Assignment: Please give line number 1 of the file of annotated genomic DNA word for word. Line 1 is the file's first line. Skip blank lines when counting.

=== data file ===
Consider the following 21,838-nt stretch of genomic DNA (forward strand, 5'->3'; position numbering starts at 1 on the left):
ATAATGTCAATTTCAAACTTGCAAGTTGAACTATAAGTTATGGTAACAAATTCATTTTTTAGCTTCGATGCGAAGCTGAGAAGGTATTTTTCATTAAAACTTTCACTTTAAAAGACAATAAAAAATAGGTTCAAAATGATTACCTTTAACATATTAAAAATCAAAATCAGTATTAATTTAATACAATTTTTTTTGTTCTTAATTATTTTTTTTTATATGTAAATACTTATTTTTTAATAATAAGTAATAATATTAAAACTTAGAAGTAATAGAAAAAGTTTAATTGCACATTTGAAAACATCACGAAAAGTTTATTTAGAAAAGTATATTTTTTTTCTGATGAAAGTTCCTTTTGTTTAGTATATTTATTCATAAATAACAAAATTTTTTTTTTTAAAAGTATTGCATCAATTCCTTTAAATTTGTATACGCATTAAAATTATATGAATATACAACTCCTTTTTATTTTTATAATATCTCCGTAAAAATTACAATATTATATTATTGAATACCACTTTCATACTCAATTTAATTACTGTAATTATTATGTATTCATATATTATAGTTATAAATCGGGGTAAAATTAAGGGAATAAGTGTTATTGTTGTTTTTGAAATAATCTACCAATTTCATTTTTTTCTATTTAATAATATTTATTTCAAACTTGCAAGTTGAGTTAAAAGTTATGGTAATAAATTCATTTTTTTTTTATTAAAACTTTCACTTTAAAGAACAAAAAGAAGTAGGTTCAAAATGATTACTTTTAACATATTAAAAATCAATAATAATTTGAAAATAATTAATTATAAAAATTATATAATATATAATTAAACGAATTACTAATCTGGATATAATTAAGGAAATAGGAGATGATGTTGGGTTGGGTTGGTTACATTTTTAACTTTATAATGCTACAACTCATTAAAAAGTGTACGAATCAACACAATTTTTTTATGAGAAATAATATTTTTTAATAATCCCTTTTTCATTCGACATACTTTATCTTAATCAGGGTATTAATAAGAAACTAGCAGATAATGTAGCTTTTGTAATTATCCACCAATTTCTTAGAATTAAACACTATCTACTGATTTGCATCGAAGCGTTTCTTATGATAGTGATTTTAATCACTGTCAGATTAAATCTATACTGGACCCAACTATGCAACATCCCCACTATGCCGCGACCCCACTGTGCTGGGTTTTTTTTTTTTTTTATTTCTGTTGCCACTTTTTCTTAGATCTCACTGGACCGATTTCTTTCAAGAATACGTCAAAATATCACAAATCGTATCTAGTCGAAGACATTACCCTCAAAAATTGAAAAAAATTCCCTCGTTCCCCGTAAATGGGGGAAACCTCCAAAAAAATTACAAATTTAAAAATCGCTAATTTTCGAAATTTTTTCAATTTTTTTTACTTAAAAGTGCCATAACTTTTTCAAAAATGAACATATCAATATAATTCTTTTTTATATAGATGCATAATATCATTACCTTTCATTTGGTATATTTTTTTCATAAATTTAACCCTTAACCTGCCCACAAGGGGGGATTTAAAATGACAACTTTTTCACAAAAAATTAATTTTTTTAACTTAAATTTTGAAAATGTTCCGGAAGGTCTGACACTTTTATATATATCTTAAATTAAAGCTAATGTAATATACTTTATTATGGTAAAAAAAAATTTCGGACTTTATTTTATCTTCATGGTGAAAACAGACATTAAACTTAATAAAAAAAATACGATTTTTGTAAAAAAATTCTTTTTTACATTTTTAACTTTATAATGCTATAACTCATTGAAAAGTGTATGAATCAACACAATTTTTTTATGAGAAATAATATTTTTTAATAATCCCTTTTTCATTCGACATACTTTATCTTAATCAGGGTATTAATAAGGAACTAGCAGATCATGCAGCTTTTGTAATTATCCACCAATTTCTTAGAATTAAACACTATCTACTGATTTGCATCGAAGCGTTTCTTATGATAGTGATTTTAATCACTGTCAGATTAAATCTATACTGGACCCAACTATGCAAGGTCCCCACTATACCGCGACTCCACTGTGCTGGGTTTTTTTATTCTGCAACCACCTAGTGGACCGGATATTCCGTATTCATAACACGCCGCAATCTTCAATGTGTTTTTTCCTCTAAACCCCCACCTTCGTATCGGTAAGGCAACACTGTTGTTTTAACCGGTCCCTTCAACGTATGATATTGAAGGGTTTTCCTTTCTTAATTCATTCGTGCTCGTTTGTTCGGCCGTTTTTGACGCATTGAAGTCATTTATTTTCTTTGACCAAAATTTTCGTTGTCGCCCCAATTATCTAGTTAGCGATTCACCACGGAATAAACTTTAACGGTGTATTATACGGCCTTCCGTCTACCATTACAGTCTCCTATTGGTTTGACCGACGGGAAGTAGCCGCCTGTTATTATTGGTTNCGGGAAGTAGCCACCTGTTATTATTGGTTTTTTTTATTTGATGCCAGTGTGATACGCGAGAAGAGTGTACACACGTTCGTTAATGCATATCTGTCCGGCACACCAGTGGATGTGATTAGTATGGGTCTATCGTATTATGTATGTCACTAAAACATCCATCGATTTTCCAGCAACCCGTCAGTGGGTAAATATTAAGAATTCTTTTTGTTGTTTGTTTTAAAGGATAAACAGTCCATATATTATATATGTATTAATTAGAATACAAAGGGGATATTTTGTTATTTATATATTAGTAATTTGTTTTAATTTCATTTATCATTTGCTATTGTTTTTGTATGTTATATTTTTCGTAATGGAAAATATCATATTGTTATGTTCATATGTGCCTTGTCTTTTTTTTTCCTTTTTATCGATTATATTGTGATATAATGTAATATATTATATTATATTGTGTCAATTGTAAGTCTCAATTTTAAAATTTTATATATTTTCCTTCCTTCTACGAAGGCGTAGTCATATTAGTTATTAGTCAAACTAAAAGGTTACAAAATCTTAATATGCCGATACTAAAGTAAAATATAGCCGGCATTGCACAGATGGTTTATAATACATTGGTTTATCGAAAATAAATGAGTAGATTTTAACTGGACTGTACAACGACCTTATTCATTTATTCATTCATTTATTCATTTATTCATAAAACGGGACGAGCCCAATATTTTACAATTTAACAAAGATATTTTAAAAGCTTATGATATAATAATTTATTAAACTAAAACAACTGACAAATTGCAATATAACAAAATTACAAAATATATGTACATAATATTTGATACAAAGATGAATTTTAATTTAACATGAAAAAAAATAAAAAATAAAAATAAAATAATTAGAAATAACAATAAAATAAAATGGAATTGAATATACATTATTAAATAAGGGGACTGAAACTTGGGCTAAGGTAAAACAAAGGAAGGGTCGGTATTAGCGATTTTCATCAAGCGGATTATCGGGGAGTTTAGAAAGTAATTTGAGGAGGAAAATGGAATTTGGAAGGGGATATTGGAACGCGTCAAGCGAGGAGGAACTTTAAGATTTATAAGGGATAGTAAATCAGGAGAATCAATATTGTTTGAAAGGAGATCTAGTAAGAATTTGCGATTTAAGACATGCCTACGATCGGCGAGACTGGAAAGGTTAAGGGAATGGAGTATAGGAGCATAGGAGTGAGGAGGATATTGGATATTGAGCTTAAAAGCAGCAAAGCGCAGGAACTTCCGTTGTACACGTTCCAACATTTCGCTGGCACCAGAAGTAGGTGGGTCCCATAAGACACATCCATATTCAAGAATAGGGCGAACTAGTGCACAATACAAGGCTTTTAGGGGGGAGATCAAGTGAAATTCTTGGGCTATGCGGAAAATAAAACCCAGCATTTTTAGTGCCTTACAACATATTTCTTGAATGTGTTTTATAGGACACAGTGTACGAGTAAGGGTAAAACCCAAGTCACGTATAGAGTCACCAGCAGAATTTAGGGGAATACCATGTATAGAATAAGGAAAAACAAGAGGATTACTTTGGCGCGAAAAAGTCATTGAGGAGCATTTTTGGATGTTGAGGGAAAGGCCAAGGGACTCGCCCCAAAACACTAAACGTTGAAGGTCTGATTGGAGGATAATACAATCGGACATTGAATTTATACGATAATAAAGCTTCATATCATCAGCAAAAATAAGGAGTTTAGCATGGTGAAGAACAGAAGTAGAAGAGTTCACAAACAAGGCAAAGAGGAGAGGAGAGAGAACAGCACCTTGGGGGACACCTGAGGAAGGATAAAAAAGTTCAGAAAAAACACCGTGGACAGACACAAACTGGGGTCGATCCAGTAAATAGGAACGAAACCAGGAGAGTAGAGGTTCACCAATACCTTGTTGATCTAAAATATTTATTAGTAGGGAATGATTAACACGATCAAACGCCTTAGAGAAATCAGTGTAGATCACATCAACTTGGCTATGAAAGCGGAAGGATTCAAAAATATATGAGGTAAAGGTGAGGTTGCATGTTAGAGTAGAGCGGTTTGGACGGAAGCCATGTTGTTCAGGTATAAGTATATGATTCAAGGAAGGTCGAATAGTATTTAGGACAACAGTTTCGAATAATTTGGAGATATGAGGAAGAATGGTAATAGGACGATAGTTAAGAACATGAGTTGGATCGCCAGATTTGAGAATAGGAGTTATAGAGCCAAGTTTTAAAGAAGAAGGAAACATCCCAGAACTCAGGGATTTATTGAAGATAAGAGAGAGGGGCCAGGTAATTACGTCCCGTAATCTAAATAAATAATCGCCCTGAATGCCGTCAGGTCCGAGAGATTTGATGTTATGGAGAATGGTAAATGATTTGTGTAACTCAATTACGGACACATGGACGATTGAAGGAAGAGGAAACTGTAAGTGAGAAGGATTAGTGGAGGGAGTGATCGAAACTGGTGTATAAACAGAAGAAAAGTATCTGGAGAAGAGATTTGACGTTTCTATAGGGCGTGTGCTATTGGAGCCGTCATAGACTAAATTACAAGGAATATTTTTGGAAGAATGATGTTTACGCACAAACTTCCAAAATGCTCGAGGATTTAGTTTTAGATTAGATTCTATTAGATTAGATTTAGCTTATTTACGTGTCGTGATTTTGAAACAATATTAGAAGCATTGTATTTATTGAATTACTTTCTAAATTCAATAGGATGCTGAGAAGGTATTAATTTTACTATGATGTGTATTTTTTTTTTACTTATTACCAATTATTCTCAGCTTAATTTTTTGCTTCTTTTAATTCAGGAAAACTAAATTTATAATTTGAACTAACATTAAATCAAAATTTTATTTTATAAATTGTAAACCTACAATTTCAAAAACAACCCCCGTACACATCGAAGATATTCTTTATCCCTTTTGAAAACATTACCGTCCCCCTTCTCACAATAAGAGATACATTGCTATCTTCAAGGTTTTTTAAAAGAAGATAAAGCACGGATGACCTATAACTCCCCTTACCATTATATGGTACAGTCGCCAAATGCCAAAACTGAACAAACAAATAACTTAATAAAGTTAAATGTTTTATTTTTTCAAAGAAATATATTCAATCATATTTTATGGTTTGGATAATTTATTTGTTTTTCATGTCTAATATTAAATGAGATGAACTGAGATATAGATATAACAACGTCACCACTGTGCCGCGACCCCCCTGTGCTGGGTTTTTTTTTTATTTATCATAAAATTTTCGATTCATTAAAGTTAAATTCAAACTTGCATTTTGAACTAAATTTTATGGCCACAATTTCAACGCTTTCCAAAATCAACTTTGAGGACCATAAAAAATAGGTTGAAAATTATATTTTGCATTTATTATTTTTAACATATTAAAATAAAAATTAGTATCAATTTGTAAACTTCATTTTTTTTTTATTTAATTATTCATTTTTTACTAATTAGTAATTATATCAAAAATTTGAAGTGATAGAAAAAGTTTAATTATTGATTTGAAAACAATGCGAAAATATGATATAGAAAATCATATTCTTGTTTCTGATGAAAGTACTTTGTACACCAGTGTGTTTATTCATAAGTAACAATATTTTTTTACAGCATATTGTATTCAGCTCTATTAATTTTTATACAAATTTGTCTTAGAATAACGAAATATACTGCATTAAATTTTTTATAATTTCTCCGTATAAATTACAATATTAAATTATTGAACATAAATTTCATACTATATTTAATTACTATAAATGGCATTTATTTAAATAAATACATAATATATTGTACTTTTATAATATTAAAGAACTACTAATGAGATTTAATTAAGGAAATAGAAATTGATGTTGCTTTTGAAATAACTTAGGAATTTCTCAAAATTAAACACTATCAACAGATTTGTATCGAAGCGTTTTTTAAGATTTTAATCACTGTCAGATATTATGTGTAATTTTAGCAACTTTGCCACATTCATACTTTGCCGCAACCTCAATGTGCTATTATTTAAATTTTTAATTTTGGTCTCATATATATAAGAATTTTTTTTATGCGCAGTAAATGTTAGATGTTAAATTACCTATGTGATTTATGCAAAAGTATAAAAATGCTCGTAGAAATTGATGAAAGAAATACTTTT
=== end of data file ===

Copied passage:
Consider the following 21,838-nt stretch of genomic DNA (forward strand, 5'->3'; position numbering starts at 1 on the left):